How and Why You Should Seek a Tinnitus Diagnosis
Many people experience a lack of focus, exhaustion, and irritability from time to time. However, when these problems become chronic, it can be a sign of a deeper, underlying issue. For people who regularly experience ringing in their ears, this issue is tinnitus.
The human brain is good at filtering out noise. However, this is a taxing process, and it can make you feel mentally drained by the end of the day. If you’re constantly ignoring your tinnitus, you can begin feeling tired and irritated. You might not even realize that tinnitus is your problem. A diagnosis can help you recognize the issue, and work to begin rectifying it.
Do I Have Tinnitus?
Tinnitus is characterized as prolonged, chronic noise in the ears. Ringing is not the only sound that can manifest as tinnitus. Some people experience buzzing, humming, hissing, and even roaring.
The depth, pitch, and tone of this sound can vary. The sound can also come and go, get louder or quieter, and interfere with your ability to hear clearly. Sometimes, you might have no problem tuning out the sound, while other times you might struggle to concentrate.
As mentioned above, tinnitus can cause mental fatigue, cloudy thoughts, insomnia, and frustration. People with tinnitus might struggle to enjoy silence, and feel antsy when they’re left without background noise.
If you regularly find yourself distracted by the noise in your ears, or frequently notice a high pitched ringing or roaring behind everything else you hear, you likely have tinnitus.
These phantom noises in your ears can also cause dizziness and nausea when they get extremely loud. They might prevent you from sleeping, and interfere with work, relationships, and your free time.
Tinnitus can seriously impact someone’s life, and extreme cases can be seriously detrimental to your mental and physical health. Regardless of how intense your tinnitus is, you should seek help and try to determine the cause of your tinnitus.
Why Do My Ears Ring?
Tinnitus can have many causes, and the treatment of this issue depends on the condition it stems from. Tinnitus is not a condition on its own; it’s actually a symptom of a larger problem. For many people, this problem can be hearing loss, TMJ, or circulatory issues.
There are two types of tinnitus: subjective and objective. Objective tinnitus can be observed by a doctor. If the doctor is able to hear your tinnitus, your problems may be caused by a blood vessel or middle ear issue. However, this form of tinnitus is rare.
Most cases of tinnitus are subjective, meaning that you are the only one capable of hearing it. These cases are usually caused by hearing loss, though certain injuries and disorders like TMJ can result in tinnitus as well. For the most part, hearing loss makes up most of the tinnitus cases in adults.
Many people wonder: is tinnitus permanent? While that largely depends on the cause of your tinnitus, most cases are chronic. This doesn’t mean you cannot overcome them, however. Treatment has come a long way, and there are options to help you lead a normal life despite your tinnitus.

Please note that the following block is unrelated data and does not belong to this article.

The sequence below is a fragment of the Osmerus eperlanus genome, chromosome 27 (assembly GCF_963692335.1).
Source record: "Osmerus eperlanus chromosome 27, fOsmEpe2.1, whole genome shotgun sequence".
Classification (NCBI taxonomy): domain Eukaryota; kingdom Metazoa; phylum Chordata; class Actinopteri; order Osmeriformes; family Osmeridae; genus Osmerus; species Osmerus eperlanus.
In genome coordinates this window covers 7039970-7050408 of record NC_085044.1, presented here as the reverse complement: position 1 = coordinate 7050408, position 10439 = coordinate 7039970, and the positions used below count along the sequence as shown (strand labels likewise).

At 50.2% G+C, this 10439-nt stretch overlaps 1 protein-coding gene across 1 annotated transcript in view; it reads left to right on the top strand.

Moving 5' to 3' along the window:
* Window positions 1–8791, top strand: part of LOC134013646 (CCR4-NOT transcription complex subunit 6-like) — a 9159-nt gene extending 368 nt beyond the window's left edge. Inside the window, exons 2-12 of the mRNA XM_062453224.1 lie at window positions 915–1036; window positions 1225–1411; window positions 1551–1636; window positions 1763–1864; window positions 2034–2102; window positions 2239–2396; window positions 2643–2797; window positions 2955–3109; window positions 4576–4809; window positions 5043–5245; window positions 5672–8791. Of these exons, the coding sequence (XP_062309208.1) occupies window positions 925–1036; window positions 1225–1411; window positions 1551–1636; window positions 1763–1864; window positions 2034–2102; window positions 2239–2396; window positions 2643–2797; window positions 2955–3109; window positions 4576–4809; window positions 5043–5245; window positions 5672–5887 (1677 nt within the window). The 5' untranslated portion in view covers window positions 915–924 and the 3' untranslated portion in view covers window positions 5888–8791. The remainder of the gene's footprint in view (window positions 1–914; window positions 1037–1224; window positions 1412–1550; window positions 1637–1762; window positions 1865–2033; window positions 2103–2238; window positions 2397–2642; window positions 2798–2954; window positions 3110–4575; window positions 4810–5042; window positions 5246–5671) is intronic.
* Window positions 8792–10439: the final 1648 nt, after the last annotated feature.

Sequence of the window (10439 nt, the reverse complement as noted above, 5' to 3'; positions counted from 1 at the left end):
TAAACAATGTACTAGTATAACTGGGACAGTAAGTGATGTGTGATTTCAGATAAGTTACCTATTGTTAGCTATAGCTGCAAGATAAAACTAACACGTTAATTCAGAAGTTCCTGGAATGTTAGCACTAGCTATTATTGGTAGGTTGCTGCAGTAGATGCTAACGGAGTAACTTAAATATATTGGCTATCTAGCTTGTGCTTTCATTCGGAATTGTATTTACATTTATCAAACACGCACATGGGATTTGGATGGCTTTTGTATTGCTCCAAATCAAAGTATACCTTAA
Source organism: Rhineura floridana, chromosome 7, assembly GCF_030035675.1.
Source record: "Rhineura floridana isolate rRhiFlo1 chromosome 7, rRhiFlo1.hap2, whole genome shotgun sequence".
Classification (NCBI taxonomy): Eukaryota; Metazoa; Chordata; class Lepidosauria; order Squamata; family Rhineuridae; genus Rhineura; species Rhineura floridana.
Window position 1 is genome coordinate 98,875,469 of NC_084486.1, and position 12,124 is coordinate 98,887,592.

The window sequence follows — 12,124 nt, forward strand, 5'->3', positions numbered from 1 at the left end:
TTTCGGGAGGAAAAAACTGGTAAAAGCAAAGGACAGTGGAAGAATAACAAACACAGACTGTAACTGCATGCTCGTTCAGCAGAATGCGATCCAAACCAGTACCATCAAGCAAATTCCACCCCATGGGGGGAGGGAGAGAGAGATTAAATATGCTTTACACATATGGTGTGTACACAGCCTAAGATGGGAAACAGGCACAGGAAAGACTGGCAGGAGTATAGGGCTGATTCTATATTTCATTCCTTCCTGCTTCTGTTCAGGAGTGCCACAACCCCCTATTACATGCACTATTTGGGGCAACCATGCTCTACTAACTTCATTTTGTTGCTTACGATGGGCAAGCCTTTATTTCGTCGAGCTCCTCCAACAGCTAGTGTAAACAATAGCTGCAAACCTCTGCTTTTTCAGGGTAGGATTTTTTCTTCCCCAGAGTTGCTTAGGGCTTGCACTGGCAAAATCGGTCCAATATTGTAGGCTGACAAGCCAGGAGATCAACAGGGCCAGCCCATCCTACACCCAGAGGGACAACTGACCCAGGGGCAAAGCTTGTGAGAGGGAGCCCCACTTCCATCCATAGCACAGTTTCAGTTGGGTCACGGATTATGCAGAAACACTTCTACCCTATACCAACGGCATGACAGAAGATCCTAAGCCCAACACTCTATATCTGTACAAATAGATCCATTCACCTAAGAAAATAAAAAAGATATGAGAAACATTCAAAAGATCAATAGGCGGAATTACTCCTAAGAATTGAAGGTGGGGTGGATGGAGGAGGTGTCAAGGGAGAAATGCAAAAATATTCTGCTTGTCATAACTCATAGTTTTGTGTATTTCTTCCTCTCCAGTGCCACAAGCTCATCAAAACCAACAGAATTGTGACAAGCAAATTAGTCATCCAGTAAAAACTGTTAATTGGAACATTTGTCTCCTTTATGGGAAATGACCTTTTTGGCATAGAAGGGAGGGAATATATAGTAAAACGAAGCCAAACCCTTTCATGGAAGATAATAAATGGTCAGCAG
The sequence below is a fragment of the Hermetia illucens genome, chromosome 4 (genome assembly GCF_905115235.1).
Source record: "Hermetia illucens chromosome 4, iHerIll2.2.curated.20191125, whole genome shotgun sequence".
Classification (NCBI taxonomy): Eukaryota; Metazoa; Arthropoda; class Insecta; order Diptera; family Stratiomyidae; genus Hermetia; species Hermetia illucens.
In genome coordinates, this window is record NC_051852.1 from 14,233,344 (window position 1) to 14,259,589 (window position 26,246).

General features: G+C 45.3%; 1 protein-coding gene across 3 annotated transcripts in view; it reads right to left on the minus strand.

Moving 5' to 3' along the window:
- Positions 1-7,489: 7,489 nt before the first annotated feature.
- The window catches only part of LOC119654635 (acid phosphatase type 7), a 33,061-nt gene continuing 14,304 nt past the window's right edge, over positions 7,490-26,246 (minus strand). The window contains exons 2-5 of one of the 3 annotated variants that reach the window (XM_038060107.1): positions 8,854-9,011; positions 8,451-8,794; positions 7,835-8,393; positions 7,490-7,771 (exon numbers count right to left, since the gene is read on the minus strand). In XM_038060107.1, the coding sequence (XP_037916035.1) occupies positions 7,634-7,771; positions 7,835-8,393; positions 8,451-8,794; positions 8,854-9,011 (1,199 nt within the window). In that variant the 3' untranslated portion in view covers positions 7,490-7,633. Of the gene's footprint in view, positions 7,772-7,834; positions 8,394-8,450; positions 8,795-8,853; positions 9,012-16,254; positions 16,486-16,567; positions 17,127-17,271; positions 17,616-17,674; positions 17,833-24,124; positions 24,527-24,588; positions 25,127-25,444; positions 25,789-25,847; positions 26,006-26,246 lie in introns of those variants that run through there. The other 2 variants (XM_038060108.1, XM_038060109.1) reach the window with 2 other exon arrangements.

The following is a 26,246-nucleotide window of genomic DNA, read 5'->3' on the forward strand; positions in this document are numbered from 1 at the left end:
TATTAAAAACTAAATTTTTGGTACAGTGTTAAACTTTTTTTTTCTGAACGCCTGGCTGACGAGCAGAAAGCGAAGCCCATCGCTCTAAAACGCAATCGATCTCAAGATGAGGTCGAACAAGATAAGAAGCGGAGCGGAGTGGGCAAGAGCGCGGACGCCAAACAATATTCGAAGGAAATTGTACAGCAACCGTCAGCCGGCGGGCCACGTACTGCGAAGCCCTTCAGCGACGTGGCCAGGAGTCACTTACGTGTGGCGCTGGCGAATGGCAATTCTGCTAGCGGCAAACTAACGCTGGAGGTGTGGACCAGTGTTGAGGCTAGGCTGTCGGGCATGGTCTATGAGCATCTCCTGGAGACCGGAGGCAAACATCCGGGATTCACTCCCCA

Before you can move on and begin solving your tinnitus-related issues, you have to get diagnosed with hearing loss first. Luckily, this process is not as complicated as one might think, and can benefit you in other ways as well.
How to Diagnose Tinnitus
The first step to diagnosing tinnitus is recognizing that you might have it. The previous section touched on the symptoms of tinnitus, and how they might affect your mood, health, and general well being.
However, many people stop at this step. Once they find out that tinnitus has no “cure”, they assume that seeking help would be pointless. They could not be farther from the truth. Once you have a proper diagnosis, you can begin seeking personalized treatment for your condition. If your tinnitus is caused by something easily alleviated, you can work on solving that problem.
In order to get a tinnitus diagnosis, you need to find a doctor in your area. A doctor can determine whether you’re tinnitus is subjective or objective, and help you figure out what might be causing your tinnitus. If you do not have circulatory issues, TMJ, an ear canal injury, or other form of observable condition, they might send you to an audiologist.
By performing an audiogram, and audiologist can check your hearing and see if your tinnitus is caused by hearing loss, if this is the case, you have options for treatment.
Seeking Treatment For Tinnitus
While the treatment for TMJ, circulatory issues, and ear blockages are typically the same across the board, tinnitus caused by hearing loss can be treated in a number of ways.
For one, many people choose to explore the idea of getting hearing aids. Many people who suffer from tinnitus find that their hearing has degraded greatly, but they only notice the ringing in their ears. Once they are fitted with hearing aids, they realize that they have been missing a full range of sound.
If you are incompatible with hearing aids, or have reasons for avoiding them, there are other options. Tinnitus maskers produce sound that will “drown out” your tinnitus, making it easier to focus and sleep. Many hearing aids contain tinnitus maskers, though there are models that only function as maskers.
While tinnitus maskers are smaller, more focused versions of white noise machines, general white noise machines can help with tinnitus as well. If you are alone at home, these can be used to help you fall asleep or relax.
Regardless of how you choose to treat your tinnitus, it’s important that you seek diagnosis first. It’s hard to know what is causing your tinnitus, and it cannot be properly treated until you receive a medical examination.
Search for trustworthy doctors and audiologists in your area, and don’t hesitate to contact them if you think you might be suffering from tinnitus. You might not even know how much you’re missing.